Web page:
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Strength and Honor
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Discussion Starter #1
I compiled a bunch of information to understand some things about electoral votes in the state I currently reside. The results that I sent to a friend are below. I did this out of my annoyance at the state's perceived ultraconservativism. I suspect I would feel exactly opposite if I lived in California, but my eyes are too tired to analyze their history. Most of you probably don't care, but since I did all this work, I thought I'd share it.

In 1816, the first election for the state, James Monroe got the Indiana votes.

Others following:
James Monroe
Andrew Jackson* - Dem
Andrew Jackson* - Dem
Andrew Jackson
William Harrison
William Harrison
James Polk* - Dem
Lewis Cass* - Dem
Franklin Pierce* - Dem
James Buchanan* - Dem
Abraham Lincoln
Abraham Lincoln
Ulysses S. Grant
Ulysses S. Grant
Samuel Tilden* - Dem
James Garfield
Grover Cleveland* - Dem
Benjamin Harrison
Grover Cleveland* - Dem
William McKinley
William McKinley
Theodore Roosevelt
William Taft
Woodrow Wilson* - Dem
Charles Hughes
Warren Harding
Calvin Coolidge
Herbert Hoover
Franklin D. Roosevelt* - Dem
Franklin D. Roosevelt* - Dem
Wendell Willkie
Thomas Dewey
Thomas Dewey
Dwight Eisenhower
Dwight Eisenhower
Richard Nixon
Lyndon Johnson* - Dem
Richard Nixon
Richard Nixon
Gerald Ford
Ronald Reagan
Ronald Reagan
George Bush
George Bush
Robert Dole
George W. Bush

So, the last time the state's electoral votes went Democrat was 1964. Of the 46 elections, 13 times the Dems got the votes (28% of the time), and 32 times the Repubs (69% of the time). What's really interesting is the block of Dem voting between Polk and Buchanan. Something interesting must have been going on, but I don't know what off hand.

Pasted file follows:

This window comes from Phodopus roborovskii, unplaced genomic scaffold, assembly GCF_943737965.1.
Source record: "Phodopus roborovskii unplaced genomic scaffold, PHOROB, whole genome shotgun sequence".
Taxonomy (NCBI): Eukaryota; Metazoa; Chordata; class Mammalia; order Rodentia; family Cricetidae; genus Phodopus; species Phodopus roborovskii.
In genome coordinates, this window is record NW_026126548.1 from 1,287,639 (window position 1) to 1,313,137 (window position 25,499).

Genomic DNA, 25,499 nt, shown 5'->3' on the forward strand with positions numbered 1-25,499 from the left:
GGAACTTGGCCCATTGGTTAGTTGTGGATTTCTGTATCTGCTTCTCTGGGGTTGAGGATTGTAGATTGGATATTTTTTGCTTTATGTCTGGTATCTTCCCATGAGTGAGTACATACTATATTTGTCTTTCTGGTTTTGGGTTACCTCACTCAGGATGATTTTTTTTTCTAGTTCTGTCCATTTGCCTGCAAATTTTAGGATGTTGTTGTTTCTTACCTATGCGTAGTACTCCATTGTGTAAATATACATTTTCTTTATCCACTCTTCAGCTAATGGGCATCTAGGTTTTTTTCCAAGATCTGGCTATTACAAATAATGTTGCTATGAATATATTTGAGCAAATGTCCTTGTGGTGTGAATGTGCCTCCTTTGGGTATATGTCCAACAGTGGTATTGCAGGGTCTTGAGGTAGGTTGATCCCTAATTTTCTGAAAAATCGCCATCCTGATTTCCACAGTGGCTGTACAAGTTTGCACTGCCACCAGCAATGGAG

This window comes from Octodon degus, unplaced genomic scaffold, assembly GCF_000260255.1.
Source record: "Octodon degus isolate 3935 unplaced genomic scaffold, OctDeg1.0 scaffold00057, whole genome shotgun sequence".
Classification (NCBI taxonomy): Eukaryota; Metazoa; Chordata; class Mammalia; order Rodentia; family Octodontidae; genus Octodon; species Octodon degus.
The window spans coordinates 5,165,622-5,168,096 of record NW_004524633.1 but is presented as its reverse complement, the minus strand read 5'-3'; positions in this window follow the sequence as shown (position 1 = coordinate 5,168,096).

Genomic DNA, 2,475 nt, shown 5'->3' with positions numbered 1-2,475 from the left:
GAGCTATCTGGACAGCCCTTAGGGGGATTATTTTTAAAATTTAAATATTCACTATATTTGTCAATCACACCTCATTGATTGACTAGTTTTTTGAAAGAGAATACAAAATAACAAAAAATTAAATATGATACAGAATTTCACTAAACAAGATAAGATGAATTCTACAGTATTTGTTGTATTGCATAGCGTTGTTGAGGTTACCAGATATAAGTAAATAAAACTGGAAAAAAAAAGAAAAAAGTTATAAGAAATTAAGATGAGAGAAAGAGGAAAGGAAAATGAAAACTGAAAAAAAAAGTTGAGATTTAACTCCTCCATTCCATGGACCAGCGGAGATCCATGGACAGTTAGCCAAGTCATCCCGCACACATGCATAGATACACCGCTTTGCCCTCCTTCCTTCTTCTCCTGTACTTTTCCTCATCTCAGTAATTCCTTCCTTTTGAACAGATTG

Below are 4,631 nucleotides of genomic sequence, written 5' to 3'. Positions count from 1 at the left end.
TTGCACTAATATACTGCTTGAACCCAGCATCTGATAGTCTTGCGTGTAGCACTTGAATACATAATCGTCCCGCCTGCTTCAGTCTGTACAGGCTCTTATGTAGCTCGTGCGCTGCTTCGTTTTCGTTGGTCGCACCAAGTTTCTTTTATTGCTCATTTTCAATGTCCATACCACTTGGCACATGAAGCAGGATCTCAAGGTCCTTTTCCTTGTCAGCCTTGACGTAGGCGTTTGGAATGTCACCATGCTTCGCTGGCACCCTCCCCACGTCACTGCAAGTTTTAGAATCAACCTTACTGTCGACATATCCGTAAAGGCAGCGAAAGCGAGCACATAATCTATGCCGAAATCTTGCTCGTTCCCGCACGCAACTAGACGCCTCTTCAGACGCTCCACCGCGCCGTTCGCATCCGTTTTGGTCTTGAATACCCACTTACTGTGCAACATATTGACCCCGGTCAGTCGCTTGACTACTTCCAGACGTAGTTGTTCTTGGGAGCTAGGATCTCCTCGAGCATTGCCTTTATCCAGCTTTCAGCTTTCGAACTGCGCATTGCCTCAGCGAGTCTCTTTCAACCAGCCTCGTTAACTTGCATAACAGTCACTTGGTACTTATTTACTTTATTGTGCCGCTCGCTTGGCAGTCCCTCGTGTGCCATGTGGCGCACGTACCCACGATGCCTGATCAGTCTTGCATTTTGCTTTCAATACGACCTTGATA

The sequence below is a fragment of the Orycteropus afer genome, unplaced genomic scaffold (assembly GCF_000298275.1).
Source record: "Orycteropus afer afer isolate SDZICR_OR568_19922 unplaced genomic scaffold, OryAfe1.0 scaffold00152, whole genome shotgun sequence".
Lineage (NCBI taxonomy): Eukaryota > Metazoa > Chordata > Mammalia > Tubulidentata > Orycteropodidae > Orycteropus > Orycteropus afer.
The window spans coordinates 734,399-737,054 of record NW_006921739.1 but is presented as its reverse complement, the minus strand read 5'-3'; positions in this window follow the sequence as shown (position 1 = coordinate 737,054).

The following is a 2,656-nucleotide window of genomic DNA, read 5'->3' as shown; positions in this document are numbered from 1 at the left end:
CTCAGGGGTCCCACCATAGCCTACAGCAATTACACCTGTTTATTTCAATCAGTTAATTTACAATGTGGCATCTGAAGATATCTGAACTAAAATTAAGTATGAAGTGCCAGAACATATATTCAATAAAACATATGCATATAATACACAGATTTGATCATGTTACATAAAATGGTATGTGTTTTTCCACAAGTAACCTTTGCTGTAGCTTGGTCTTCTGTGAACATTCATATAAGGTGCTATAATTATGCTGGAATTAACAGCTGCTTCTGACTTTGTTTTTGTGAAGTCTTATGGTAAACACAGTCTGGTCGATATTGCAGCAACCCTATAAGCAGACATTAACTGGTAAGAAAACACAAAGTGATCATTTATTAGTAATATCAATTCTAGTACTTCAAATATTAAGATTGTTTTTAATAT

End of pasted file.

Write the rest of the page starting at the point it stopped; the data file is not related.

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S370HSSV 0773H
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Stop bitchin' ya liberal weiner!!!















Hi kan.....:hello:
 

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Kevlar7R said:
I can't decide which group is more pathetic:

Football fans, or political fans.......



Hey, when someone worth a shit runs for a public office, call me.
You may want to look into cryogenics....it may be a while. :thumb:
 

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spicersh said:
You may want to look into cryogenics....it may be a while. :thumb:

Yea, sure. Crystalized brain cells should work about as well as the brain cells of our current political leaders.




*disclaimer* I DO believe that our political system works. To quote a famous leader (but I can't remember who at the moment) "Democracy is a horrible form of government, untill you compare it to the other options."
 

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kanwisch said:
What's really interesting is the block of Dem voting between Polk and Buchanan. Something interesting must have been going on, but I don't know what off hand.
That far back, I think you'll find the democrats were actually pretty conservative.
 

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Kevlar7R said:
Yea, sure. Crystalized brain cells should work about as well as the brain cells of our current political leaders.